Activity 1. Maya Special Ratios
An activity for grades 7 and up that applies the Pythagorean Theorem and investigates the special square root ratios that appeared in Maya architecture
Activity 2. Laying out a Maya House
Place students in groups of 4 or 5. Allow each group to choose the ratio they want to use or assign ratios. Using lightweight rope or cord and sidewalk chalk in a parking lot (or playground or other flat area), have each group lay out a square and then a rectangle of the chosen ratio.
For a shorter amount of time or younger students, students can “eyeball” in the right angles. To make the activity more authentic, rope can be used to check that diagonals are equal while constructing the initial square. If more time is available, the equilateral triangle method of using a knotted cord to construct right angles can be used.
To complete the activity, the rope and chalk can be used to draw rounded ends on each “house”.
The activity can also be expanded to fit in with Common Core Standard 7.G.1 (Solve problems involving scale drawings of geometric figures, including computing actual lengths and areas from a scale drawing and reproducing a scale drawing at a different scale) by first having students do a scale drawing of their Maya house on paper and then having them reproduce the scale drawing with a larger scale with sidewalk chalk in a parking lot or playground.
Activity 3. Forming a Right Angle the Maya Way
This activity can be carried out on a large scale as in the video above or on a smaller scale. For the larger scale activity, using ten to twelve students and about 75 feet of rope, follow the instructions below. For the smaller version, have students work in pairs or groups of three with about 12 inches of string for the knotted cord. If desired, the equilateral triangles can be formed over a sheet of paper with tape used to hold down the knots. Having students use knotted cords to make right angles in the Maya way ties in with Common Core Standard G.CO.12, which recommends making formal geometric constructions with a variety of tools and methods.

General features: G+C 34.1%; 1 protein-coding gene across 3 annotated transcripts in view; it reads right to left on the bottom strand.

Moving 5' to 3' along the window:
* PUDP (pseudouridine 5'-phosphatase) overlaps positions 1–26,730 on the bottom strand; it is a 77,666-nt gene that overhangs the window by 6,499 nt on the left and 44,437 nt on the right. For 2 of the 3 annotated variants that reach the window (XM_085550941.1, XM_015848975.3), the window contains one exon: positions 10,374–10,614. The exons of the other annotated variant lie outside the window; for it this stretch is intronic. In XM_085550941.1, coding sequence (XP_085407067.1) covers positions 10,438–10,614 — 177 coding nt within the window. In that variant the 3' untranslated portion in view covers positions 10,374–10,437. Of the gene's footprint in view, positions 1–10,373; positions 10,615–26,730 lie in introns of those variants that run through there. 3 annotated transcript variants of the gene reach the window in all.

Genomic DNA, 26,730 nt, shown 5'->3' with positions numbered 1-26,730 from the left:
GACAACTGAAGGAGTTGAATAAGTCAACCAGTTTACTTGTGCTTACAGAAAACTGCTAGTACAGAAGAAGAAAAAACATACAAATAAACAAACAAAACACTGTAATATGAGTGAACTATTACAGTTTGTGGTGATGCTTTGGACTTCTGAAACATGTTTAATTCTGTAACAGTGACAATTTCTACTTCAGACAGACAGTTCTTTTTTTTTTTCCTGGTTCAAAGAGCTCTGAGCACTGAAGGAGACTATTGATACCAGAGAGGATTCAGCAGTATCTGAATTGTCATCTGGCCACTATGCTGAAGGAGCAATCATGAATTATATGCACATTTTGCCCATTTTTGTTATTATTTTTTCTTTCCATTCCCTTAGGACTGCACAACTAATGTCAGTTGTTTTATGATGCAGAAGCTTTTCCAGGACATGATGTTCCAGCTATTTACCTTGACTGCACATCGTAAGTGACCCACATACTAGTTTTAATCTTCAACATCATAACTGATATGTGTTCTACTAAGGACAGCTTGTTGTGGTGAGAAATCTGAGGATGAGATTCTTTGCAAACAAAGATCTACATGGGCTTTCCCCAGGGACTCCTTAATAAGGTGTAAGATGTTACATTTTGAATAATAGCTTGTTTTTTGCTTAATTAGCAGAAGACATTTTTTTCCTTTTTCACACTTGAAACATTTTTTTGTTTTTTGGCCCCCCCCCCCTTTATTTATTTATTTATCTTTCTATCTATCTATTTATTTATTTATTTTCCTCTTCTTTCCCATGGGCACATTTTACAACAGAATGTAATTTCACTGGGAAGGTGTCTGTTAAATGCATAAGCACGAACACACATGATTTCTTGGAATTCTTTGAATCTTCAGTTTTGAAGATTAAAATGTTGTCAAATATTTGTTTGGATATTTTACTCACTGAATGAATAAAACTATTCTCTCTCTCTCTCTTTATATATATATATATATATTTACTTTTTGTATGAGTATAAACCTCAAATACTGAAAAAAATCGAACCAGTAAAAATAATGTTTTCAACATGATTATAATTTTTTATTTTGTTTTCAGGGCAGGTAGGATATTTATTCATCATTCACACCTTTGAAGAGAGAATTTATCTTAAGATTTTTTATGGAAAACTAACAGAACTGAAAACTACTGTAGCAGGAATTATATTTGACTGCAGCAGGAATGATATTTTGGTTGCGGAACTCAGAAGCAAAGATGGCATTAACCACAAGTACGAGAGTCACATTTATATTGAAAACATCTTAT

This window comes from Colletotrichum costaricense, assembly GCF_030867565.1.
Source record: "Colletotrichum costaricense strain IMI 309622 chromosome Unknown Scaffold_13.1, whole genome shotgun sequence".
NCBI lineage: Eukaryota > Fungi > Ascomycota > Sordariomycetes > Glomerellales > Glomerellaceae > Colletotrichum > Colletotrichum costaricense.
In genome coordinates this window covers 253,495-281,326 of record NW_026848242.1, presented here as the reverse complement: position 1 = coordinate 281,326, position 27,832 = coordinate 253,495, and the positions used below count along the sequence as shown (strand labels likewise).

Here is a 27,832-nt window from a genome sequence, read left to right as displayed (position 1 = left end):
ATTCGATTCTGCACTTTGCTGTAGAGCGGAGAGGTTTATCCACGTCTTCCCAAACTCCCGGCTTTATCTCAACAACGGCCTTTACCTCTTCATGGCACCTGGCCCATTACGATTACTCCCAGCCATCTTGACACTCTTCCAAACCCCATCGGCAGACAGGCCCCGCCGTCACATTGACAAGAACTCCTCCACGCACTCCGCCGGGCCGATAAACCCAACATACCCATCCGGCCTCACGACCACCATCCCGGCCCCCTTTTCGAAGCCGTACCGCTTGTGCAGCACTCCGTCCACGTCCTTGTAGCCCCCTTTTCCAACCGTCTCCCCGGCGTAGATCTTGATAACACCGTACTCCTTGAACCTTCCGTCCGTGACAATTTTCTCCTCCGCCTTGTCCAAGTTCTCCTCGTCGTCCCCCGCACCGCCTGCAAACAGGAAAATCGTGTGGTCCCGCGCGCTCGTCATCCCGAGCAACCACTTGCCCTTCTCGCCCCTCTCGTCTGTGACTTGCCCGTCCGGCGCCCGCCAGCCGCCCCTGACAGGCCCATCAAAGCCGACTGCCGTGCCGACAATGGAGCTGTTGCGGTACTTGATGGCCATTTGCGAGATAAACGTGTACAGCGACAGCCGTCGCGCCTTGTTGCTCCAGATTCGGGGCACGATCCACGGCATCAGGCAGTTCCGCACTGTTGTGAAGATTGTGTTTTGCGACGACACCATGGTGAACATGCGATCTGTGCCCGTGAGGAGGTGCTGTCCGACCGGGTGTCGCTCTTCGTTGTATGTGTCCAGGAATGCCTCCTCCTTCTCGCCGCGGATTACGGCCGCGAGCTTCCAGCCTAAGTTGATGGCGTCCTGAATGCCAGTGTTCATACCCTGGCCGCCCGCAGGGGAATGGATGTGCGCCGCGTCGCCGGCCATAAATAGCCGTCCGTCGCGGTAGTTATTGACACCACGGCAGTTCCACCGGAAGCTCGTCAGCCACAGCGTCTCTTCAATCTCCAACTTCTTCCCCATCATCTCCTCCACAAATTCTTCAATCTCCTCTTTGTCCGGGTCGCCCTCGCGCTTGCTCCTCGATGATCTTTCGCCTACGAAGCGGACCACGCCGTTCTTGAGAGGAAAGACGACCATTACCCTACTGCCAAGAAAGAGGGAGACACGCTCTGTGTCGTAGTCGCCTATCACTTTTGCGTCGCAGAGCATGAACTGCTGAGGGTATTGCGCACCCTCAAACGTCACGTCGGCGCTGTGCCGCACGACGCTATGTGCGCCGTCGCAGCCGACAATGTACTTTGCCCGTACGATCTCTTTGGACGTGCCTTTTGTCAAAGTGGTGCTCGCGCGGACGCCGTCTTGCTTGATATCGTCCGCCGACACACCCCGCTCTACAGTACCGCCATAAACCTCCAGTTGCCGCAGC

The rope or string needs to be “knotted” with eight equally-spaced “knots” which divide the rope or string into seven congruent segments. The “knots” can be actual knots or just “virtual knots” marked on the rope or string. For the video, we used 75 feet of yellow nylon rope with pieces of red tape marking “knots” at ten-foot intervals and with one person assigned to each of the seven knots and others available to help.
Starting with “knot 1” held stationary, pull the second “knot” out horizontally to form a leg of the first equilateral triangle. Once the first two knots are firmly in position, place “knot 3” above the first two knots, forming an angle of approximately 60° with the first leg, and then swing the fourth “knot” down to the same position as the beginning “knot”. Pull the rope as taut as possible at the second and third “knots” to insure a nicely formed equilateral triangle.
For the second equilateral triangle, from the joined “knot 1/4”, swing “knot 5” out away from the first equilateral triangle to form an angle of roughly 60° with segment 3–4. Once “knot 5” is in position, move “knot 6” to the same position as “knot 3”. At this stage, “knot 5” should be pulled taut and the second of our three equilateral triangles formed.
Next move “knot 7” up at an angle from “knot 3/6” until it is roughly in line with “knots 1/4”, forming another roughly 60° angle with segment 3–5. Then swing “knot 8” down to occupy the same position as “knot 5”, forming the last leg of the third and final equilateral triangle. Pull all the vertices taut to get the best formation of the triangles.
With rope or string of another color, form one leg of a right angle by starting at “knot 1/4” and passing through “knot 2”; for the other leg, start at “knot 1/4” and pass through “knot 7”. This angle is a right angle because it is the sum of a 60 degree angle from the original equilateral triangle and a perfectly bisected 60 degree angle from the second and third equilateral triangles, for a sum of 60° + 30° = 90°.
John C. D. Diamantopoulos (Northeastern State University) and Cynthia J. Woodburn (Pittsburg State University), "Maya Geometry in the Classroom - Student Activities," Convergence (August 2013)